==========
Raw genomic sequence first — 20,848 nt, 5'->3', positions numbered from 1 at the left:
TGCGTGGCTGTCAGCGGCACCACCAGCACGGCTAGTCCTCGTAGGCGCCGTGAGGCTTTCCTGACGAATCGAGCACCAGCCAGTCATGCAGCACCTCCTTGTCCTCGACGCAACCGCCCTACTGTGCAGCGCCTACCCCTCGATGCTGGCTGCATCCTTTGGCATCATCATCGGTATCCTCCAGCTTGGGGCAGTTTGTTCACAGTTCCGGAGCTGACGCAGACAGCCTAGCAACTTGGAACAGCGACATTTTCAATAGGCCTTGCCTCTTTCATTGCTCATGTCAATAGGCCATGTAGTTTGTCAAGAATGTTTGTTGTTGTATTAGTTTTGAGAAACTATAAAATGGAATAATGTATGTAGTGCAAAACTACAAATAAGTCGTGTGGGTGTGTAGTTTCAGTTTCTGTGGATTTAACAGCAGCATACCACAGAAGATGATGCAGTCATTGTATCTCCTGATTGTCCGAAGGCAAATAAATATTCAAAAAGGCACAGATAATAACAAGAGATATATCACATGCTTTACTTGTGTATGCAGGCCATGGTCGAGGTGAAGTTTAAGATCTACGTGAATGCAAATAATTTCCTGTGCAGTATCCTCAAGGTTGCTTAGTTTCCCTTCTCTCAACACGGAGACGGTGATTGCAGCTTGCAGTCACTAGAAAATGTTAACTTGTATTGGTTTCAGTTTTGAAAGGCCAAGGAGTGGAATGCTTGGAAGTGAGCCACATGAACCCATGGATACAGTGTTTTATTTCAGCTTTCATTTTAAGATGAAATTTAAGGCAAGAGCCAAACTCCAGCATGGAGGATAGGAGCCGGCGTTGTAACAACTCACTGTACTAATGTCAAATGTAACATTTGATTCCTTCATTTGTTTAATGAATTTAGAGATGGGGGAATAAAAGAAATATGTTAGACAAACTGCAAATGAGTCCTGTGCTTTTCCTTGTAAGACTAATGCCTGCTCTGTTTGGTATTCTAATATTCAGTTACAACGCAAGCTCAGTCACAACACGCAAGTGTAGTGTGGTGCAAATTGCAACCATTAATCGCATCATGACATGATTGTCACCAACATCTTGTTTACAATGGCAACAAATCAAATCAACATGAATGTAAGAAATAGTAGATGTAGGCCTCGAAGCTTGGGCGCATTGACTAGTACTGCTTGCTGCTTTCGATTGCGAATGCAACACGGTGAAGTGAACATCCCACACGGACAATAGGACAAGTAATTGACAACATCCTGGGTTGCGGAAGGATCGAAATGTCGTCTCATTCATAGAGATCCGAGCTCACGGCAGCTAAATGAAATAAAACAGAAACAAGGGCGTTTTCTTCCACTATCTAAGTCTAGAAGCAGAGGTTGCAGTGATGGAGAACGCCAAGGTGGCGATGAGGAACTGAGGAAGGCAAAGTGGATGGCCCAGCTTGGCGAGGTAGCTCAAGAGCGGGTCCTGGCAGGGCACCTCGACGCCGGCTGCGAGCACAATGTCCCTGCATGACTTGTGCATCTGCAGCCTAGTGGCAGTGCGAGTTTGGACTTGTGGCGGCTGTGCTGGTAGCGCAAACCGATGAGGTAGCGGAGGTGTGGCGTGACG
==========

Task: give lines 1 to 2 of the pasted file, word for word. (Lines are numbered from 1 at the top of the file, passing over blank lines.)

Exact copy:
Raw genomic sequence first — 20,848 nt, 5'->3', positions numbered from 1 at the left:
TGCGTGGCTGTCAGCGGCACCACCAGCACGGCTAGTCCTCGTAGGCGCCGTGAGGCTTTCCTGACGAATCGAGCACCAGCCAGTCATGCAGCACCTCCTTGTCCTCGACGCAACCGCCCTACTGTGCAGCGCCTACCCCTCGATGCTGGCTGCATCCTTTGGCATCATCATCGGTATCCTCCAGCTTGGGGCAGTTTGTTCACAGTTCCGGAGCTGACGCAGACAGCCTAGCAACTTGGAACAGCGACATTTTCAATAGGCCTTGCCTCTTTCATTGCTCATGTCAATAGGCCATGTAGTTTGTCAAGAATGTTTGTTGTTGTATTAGTTTTGAGAAACTATAAAATGGAATAATGTATGTAGTGCAAAACTACAAATAAGTCGTGTGGGTGTGTAGTTTCAGTTTCTGTGGATTTAACAGCAGCATACCACAGAAGATGATGCAGTCATTGTATCTCCTGATTGTCCGAAGGCAAATAAATATTCAAAAAGGCACAGATAATAACAAGAGATATATCACATGCTTTACTTGTGTATGCAGGCCATGGTCGAGGTGAAGTTTAAGATCTACGTGAATGCAAATAATTTCCTGTGCAGTATCCTCAAGGTTGCTTAGTTTCCCTTCTCTCAACACGGAGACGGTGATTGCAGCTTGCAGTCACTAGAAAATGTTAACTTGTATTGGTTTCAGTTTTGAAAGGCCAAGGAGTGGAATGCTTGGAAGTGAGCCACATGAACCCATGGATACAGTGTTTTATTTCAGCTTTCATTTTAAGATGAAATTTAAGGCAAGAGCCAAACTCCAGCATGGAGGATAGGAGCCGGCGTTGTAACAACTCACTGTACTAATGTCAAATGTAACATTTGATTCCTTCATTTGTTTAATGAATTTAGAGATGGGGGAATAAAAGAAATATGTTAGACAAACTGCAAATGAGTCCTGTGCTTTTCCTTGTAAGACTAATGCCTGCTCTGTTTGGTATTCTAATATTCAGTTACAACGCAAGCTCAGTCACAACACGCAAGTGTAGTGTGGTGCAAATTGCAACCATTAATCGCATCATGACATGATTGTCACCAACATCTTGTTTACAATGGCAACAAATCAAATCAACATGAATGTAAGAAATAGTAGATGTAGGCCTCGAAGCTTGGGCGCATTGACTAGTACTGCTTGCTGCTTTCGATTGCGAATGCAACACGGTGAAGTGAACATCCCACACGGACAATAGGACAAGTAATTGACAACATCCTGGGTTGCGGAAGGATCGAAATGTCGTCTCATTCATAGAGATCCGAGCTCACGGCAGCTAAATGAAATAAAACAGAAACAAGGGCGTTTTCTTCCACTATCTAAGTCTAGAAGCAGAGGTTGCAGTGATGGAGAACGCCAAGGTGGCGATGAGGAACTGAGGAAGGCAAAGTGGATGGCCCAGCTTGGCGAGGTAGCTCAAGAGCGGGTCCTGGCAGGGCACCTCGACGCCGGCTGCGAGCACAATGTCCCTGCATGACTTGTGCATCTGCAGCCTAGTGGCAGTGCGAGTTTGGACTTGTGGCGGCTGTGCTGGTAGCGCAAACCGATGAGGTAGCGGAGGTGTGGCGTGACG